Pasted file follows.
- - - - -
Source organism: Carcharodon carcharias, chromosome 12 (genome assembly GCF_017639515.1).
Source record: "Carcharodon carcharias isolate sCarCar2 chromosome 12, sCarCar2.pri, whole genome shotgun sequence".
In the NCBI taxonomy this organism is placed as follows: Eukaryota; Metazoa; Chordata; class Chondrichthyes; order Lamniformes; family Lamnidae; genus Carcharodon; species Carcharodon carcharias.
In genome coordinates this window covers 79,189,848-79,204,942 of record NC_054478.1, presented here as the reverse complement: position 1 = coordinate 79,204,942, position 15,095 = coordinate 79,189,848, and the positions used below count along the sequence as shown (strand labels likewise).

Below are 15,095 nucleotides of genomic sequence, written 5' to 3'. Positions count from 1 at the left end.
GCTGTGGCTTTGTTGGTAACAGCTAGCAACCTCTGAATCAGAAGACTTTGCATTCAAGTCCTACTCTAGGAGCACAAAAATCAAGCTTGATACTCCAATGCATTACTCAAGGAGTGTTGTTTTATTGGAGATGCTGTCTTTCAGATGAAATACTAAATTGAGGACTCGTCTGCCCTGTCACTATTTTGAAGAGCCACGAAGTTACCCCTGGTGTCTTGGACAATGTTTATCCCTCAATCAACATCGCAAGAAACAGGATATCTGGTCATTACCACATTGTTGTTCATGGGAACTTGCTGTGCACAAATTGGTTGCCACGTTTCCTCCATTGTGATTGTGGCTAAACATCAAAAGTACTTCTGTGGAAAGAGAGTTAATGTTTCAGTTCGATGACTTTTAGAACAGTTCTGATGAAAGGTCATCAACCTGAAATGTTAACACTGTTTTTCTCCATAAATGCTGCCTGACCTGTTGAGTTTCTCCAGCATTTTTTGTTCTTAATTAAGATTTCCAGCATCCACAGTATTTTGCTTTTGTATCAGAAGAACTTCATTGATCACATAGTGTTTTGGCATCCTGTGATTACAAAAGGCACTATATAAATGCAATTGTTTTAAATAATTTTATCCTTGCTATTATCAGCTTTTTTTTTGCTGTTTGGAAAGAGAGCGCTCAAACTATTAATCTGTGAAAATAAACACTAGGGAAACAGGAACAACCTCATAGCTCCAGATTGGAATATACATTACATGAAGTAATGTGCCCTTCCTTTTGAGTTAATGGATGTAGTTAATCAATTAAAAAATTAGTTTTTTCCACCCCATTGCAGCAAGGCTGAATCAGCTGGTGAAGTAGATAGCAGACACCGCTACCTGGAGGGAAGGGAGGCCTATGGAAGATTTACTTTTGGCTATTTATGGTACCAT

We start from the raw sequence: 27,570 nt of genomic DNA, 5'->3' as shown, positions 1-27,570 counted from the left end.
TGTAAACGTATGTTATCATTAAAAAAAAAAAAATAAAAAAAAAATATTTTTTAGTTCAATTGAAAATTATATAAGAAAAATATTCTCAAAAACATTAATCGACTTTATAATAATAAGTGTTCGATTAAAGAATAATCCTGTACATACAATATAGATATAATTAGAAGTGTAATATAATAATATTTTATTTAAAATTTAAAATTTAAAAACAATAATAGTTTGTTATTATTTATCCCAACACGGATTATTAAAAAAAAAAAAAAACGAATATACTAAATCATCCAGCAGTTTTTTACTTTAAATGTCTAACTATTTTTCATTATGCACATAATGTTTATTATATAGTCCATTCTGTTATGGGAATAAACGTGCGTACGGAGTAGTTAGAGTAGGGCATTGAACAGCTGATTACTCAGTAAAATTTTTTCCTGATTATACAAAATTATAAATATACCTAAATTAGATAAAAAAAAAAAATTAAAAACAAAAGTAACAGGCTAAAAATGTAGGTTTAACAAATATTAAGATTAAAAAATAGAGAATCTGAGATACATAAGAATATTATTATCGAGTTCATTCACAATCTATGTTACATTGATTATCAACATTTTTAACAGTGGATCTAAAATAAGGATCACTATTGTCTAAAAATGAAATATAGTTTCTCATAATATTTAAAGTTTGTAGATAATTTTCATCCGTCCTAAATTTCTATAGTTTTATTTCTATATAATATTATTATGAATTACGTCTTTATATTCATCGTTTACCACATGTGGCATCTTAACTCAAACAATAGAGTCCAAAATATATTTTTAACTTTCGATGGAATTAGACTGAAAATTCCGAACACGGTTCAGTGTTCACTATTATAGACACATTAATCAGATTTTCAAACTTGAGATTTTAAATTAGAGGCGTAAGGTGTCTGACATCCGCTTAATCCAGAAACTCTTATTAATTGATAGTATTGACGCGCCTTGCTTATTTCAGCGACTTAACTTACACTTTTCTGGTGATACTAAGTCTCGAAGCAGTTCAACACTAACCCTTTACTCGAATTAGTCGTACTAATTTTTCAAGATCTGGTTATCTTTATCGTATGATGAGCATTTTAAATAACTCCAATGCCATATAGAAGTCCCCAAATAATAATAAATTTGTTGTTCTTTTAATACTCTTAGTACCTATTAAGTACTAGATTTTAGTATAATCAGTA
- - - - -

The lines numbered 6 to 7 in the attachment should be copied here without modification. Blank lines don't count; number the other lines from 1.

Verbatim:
GCTGTGGCTTTGTTGGTAACAGCTAGCAACCTCTGAATCAGAAGACTTTGCATTCAAGTCCTACTCTAGGAGCACAAAAATCAAGCTTGATACTCCAATGCATTACTCAAGGAGTGTTGTTTTATTGGAGATGCTGTCTTTCAGATGAAATACTAAATTGAGGACTCGTCTGCCCTGTCACTATTTTGAAGAGCCACGAAGTTACCCCTGGTGTCTTGGACAATGTTTATCCCTCAATCAACATCGCAAGAAACAGGATATCTGGTCATTACCACATTGTTGTTCATGGGAACTTGCTGTGCACAAATTGGTTGCCACGTTTCCTCCATTGTGATTGTGGCTAAACATCAAAAGTACTTCTGTGGAAAGAGAGTTAATGTTTCAGTTCGATGACTTTTAGAACAGTTCTGATGAAAGGTCATCAACCTGAAATGTTAACACTGTTTTTCTCCATAAATGCTGCCTGACCTGTTGAGTTTCTCCAGCATTTTTTGTTCTTAATTAAGATTTCCAGCATCCACAGTATTTTGCTTTTGTATCAGAAGAACTTCATTGATCACATAGTGTTTTGGCATCCTGTGATTACAAAAGGCACTATATAAATGCAATTGTTTTAAATAATTTTATCCTTGCTATTATCAGCTTTTTTTTTGCTGTTTGGAAAGAGAGCGCTCAAACTATTAATCTGTGAAAATAAACACTAGGGAAACAGGAACAACCTCATAGCTCCAGATTGGAATATACATTACATGAAGTAATGTGCCCTTCCTTTTGAGTTAATGGATGTAGTTAATCAATTAAAAAATTAGTTTTTTCCACCCCATTGCAGCAAGGCTGAATCAGCTGGTGAAGTAGATAGCAGACACCGCTACCTGGAGGGAAGGGAGGCCTATGGAAGATTTACTTTTGGCTATTTATGGTACCAT

We start from the raw sequence: 27,570 nt of genomic DNA, 5'->3' as shown, positions 1-27,570 counted from the left end.